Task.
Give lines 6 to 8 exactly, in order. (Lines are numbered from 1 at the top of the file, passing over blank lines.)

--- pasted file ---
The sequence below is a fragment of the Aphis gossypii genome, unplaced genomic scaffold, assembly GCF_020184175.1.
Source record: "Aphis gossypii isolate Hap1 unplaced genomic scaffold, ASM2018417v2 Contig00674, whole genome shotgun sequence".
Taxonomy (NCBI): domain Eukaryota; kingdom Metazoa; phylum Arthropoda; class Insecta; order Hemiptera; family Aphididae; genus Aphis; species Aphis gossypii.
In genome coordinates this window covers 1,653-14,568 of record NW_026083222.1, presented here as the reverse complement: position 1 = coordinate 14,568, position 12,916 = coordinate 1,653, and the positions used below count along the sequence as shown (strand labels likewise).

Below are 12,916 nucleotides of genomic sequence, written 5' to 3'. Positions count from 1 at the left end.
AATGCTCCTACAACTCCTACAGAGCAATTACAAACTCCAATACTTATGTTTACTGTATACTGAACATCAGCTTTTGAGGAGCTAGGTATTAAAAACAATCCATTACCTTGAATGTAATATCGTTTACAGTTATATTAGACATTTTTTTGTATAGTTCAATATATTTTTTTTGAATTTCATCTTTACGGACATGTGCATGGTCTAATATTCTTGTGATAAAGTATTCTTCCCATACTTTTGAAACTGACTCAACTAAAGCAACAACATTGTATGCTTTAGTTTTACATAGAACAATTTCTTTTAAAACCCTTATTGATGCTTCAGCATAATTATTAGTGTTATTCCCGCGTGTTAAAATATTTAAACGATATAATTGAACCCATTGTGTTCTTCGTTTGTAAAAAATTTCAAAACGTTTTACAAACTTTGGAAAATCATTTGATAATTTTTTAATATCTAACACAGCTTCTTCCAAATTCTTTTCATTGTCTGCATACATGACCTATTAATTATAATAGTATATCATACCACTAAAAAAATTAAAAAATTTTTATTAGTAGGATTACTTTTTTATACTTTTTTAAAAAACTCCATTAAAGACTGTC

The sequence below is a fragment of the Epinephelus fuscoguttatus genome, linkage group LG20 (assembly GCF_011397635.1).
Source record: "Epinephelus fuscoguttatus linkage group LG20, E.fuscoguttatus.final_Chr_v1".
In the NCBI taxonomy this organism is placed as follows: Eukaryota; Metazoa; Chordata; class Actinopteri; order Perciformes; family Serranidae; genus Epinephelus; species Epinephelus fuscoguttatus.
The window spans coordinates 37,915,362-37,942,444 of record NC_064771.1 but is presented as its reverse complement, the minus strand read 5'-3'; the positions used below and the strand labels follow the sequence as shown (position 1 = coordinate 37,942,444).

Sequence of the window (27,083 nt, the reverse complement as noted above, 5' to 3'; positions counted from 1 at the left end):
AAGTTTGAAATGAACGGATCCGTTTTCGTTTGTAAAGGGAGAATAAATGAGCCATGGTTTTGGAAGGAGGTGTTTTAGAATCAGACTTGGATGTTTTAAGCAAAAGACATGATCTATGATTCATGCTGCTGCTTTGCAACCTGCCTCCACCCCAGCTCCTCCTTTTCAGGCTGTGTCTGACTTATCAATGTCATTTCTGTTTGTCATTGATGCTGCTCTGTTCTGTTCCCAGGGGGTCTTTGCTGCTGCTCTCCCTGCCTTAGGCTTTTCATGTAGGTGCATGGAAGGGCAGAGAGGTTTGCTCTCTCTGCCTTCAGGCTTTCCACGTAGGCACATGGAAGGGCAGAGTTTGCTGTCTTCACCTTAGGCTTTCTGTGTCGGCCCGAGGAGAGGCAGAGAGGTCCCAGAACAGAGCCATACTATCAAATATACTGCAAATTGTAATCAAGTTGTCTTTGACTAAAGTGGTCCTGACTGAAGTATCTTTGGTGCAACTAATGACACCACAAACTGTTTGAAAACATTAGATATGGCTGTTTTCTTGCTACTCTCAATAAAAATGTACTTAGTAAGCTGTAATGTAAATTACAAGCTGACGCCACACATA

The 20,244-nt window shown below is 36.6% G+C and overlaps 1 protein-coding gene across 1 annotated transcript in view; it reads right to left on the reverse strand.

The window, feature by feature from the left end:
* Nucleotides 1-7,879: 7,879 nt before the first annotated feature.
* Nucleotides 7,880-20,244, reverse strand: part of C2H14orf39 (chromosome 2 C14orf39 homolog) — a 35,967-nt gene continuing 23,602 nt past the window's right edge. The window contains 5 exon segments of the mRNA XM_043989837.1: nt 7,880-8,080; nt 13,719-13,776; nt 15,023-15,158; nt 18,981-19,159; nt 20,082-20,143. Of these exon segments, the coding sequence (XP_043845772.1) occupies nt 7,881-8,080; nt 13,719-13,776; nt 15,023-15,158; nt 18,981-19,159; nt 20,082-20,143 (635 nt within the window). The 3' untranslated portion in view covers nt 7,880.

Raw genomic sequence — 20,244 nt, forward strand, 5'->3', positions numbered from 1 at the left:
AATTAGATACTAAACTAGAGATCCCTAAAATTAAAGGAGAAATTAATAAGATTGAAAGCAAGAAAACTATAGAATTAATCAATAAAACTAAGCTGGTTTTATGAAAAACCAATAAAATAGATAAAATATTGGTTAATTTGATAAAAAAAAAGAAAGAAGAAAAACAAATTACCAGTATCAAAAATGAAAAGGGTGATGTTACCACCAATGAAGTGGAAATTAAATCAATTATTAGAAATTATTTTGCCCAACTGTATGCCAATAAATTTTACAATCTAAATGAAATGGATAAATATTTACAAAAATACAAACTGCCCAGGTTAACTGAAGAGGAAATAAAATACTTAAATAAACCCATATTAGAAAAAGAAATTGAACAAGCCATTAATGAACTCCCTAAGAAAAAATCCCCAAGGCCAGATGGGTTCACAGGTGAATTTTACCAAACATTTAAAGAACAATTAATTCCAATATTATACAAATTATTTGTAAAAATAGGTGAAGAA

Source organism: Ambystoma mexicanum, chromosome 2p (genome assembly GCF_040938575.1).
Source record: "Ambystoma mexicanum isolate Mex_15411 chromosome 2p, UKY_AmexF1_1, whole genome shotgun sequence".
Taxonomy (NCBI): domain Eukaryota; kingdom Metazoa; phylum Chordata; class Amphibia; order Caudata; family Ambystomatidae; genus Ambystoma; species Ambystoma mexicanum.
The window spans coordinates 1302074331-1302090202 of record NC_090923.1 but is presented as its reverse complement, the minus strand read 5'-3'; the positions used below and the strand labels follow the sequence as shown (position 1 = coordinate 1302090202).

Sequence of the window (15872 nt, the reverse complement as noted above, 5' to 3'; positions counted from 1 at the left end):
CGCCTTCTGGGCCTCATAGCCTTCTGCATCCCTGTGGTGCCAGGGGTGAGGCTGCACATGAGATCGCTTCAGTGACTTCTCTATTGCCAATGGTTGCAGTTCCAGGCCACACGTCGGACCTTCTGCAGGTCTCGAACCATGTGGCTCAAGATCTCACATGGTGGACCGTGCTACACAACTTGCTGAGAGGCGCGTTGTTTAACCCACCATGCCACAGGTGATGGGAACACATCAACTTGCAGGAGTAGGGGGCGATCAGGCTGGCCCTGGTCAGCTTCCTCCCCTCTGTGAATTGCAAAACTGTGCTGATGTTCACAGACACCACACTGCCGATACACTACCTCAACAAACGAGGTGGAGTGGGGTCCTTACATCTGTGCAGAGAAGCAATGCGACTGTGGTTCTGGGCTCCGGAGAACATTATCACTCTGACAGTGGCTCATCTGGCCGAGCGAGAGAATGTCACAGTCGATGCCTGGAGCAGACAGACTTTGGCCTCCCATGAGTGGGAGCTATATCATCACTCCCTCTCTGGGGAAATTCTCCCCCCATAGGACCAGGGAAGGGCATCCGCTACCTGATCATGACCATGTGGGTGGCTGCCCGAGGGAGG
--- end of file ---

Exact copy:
AATGCTCCTACAACTCCTACAGAGCAATTACAAACTCCAATACTTATGTTTACTGTATACTGAACATCAGCTTTTGAGGAGCTAGGTATTAAAAACAATCCATTACCTTGAATGTAATATCGTTTACAGTTATATTAGACATTTTTTTGTATAGTTCAATATATTTTTTTTGAATTTCATCTTTACGGACATGTGCATGGTCTAATATTCTTGTGATAAAGTATTCTTCCCATACTTTTGAAACTGACTCAACTAAAGCAACAACATTGTATGCTTTAGTTTTACATAGAACAATTTCTTTTAAAACCCTTATTGATGCTTCAGCATAATTATTAGTGTTATTCCCGCGTGTTAAAATATTTAAACGATATAATTGAACCCATTGTGTTCTTCGTTTGTAAAAAATTTCAAAACGTTTTACAAACTTTGGAAAATCATTTGATAATTTTTTAATATCTAACACAGCTTCTTCCAAATTCTTTTCATTGTCTGCATACATGACCTATTAATTATAATAGTATATCATACCACTAAAAAAATTAAAAAATTTTTATTAGTAGGATTACTTTTTTATACTTTTTTAAAAAACTCCATTAAAGACTGTC

The sequence below is a fragment of the Epinephelus fuscoguttatus genome, linkage group LG20 (assembly GCF_011397635.1).
Source record: "Epinephelus fuscoguttatus linkage group LG20, E.fuscoguttatus.final_Chr_v1".